FTX Digital Markets, the Bahamas subsidiary of troubled cryptocurrency exchange, FTX, has applied for Chapter 15 bankruptcy protection in the United States.

The unit is seeking protection from creditors in the US, a court filing registered late Tuesday in the Southern District of New York shows. This is even as another court filing processed the day before suggests that the FTX Group could be indebted to more than one million creditors. The development follows the approval of two provisional liquidators from PricewaterhouseCoopers by the Supreme Court of the Bahamas to oversee the comatose crypto exchange’s assets.

Last Friday, troubled FTX filed for a Chapter 11 bankruptcy proceeding in the District of Delaware, listing FTX.com, FTX.US, Alameda Research, and “approximately 130 additional affiliates companies.” However, FTX exempted LedgerX LLC, FTX Digital Markets Limited, FTX Australia Pty Limited and FTX Express Pay Limited from the proceedings.

While a Chapter 11 bankruptcy proceeding under the United States Bankruptcy Code enables a troubled business to reorganize its business affairs, debts and assets, a Chapter 15 filing allows foreign debtors to shied their assets in the country and protect against lawsuits from their customers.

Reactions from Regulators

The sudden collapse of FTX has drawn the attention of regulators across major financial markets in the world. FTX is currently under investigation by the Securities Commission of the Bahamas, the national regulator of the country where FTX was headquartered. Last Thursday, the local regulator suspended FTX’s registration and froze the company’s assets in a move it described as a “prudent course of action” to “preserve assets and stabilize the company.”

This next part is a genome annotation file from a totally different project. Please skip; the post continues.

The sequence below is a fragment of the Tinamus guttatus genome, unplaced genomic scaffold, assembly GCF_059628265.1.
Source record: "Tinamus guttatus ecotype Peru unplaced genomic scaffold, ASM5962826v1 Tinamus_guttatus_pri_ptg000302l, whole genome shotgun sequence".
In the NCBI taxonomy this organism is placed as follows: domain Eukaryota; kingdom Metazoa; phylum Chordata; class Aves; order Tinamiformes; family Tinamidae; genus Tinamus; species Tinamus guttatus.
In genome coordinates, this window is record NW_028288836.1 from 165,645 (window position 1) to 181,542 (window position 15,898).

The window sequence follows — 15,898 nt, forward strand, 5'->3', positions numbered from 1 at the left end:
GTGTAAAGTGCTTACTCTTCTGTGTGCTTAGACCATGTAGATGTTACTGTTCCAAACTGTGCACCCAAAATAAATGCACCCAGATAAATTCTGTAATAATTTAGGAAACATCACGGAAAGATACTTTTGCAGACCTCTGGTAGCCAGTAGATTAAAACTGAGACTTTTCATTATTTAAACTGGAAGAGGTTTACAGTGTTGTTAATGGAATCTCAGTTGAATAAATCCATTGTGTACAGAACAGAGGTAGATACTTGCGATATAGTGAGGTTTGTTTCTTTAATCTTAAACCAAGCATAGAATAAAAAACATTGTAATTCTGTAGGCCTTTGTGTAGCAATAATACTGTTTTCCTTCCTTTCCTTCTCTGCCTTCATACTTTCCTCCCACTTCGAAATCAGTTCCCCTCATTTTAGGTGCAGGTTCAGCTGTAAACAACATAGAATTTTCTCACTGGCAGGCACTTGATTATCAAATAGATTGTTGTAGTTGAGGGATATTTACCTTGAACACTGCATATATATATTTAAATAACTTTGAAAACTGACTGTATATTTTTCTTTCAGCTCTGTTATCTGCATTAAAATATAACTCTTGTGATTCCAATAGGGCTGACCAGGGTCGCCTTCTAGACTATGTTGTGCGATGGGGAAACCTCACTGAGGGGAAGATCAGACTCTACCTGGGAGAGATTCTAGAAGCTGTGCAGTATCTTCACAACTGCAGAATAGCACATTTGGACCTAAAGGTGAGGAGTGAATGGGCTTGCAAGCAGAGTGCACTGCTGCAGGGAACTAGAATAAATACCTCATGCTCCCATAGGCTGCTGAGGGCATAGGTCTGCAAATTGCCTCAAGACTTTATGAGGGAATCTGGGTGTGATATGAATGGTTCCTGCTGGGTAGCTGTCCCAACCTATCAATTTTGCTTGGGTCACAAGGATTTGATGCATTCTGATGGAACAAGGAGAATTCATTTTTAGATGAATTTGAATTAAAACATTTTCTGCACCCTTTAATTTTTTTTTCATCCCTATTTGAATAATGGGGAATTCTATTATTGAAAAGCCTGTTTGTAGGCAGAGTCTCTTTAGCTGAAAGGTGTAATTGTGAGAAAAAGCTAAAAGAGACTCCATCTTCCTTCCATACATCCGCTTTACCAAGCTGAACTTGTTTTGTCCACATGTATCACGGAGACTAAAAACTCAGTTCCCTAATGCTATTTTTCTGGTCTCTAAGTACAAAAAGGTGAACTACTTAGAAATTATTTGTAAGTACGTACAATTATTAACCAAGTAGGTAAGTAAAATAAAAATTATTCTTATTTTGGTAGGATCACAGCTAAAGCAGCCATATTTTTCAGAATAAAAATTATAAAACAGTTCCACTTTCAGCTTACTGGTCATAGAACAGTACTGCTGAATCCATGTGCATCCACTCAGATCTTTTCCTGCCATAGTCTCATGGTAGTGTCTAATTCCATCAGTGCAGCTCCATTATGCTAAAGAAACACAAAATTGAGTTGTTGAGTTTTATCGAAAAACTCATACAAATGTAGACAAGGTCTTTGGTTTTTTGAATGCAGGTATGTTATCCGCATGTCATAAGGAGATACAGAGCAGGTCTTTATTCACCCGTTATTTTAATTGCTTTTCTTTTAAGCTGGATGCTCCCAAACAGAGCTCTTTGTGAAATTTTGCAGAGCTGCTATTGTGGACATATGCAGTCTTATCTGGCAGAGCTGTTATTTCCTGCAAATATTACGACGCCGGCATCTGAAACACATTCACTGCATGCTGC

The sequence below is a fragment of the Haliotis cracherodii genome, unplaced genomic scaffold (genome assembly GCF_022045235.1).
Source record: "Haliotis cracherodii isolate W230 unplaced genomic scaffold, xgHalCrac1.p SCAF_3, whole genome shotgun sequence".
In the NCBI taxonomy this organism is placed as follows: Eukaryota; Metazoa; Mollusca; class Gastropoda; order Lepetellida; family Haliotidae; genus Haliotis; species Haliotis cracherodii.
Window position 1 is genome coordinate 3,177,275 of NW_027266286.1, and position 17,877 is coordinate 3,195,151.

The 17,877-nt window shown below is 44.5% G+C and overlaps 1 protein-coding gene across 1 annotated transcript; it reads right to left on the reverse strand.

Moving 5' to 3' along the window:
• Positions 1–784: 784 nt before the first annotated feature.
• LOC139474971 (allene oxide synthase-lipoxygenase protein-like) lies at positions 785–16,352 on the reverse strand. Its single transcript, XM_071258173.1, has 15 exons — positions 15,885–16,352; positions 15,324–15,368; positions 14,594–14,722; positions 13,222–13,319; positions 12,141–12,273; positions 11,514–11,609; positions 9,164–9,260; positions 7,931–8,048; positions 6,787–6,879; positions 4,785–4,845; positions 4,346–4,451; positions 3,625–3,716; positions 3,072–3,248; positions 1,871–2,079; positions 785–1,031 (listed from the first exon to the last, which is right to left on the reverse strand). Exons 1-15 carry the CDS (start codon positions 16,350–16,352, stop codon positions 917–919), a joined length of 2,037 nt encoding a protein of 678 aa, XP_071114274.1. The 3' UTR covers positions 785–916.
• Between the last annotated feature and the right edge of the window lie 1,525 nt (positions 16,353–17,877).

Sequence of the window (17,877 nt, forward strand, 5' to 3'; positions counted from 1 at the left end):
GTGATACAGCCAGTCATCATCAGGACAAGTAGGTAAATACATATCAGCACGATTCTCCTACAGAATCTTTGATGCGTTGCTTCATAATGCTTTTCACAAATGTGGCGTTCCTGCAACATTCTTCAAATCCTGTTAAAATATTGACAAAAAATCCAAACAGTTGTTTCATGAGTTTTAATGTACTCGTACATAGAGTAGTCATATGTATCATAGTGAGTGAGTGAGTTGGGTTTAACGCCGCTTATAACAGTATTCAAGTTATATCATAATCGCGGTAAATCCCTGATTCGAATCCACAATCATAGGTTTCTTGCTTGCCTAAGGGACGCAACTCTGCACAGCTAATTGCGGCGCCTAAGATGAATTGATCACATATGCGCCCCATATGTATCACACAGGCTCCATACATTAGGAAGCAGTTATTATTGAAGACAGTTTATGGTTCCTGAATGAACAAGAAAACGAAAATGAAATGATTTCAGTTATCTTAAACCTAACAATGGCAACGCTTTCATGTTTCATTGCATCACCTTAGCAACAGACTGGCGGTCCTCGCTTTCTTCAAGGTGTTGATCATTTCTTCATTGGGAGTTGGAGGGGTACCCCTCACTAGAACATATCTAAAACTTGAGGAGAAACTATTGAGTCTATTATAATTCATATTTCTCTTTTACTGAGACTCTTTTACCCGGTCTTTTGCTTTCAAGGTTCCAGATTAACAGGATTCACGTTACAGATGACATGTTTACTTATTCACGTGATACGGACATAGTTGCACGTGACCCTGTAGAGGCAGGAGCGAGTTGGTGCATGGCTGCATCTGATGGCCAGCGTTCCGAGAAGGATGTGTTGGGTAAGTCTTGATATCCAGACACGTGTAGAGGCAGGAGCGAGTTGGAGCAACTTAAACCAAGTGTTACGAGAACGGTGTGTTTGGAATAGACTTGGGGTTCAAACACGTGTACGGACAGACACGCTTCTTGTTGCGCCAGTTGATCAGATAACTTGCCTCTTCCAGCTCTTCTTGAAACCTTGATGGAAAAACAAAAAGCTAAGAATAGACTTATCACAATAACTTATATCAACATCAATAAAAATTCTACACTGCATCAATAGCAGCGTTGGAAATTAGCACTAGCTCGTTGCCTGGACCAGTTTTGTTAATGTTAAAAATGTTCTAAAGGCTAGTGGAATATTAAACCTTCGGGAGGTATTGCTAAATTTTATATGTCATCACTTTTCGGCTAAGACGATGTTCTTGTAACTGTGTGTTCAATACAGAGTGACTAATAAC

The Australian Securities and Investments Commission (ASIC) also announced on Wednesday the suspension of the license of FTX’s local subsidiary until 15 May 2023. However, ASIC said the local unit could offer limited services until 19 December. Earlier, Japan’s Kanto Local Finance Bureau had ordered FTX's local subsidiary in the Asian country to suspend its operations until 9 December.

Furthermore, the Cyprus Securities and Exchange Commission (CySEC) suspended FTX's license on Monday, only two months after granting the exchange full authorization to provide crypto derivatives and related services within the European Economic Area (EEA).

"No doubt this is not going to be isolated to one company--FTX. There are quite a few regulators in Europe ‘revoking’ many crypto registrations due to a lack of governance,” Remonda Kirketerp-Møller, the Founder and CEO of Muinmos, told Finance Magnates.

Meanwhile, the UK Financial Conduct Authority in a recent statement re-emphasized that FTX is not authorized in the United Kingdom. The UK watchdog clarified that cryptocurrency regulation in the European country is limited solely to the registration of cryptocurrency platforms under anti-money laundering and counter-terrorist financing rules. The market supervisor, therefore, urged FTX customers in the country to seek "impartial financial guidance" from the financial services company, Moneyhelper.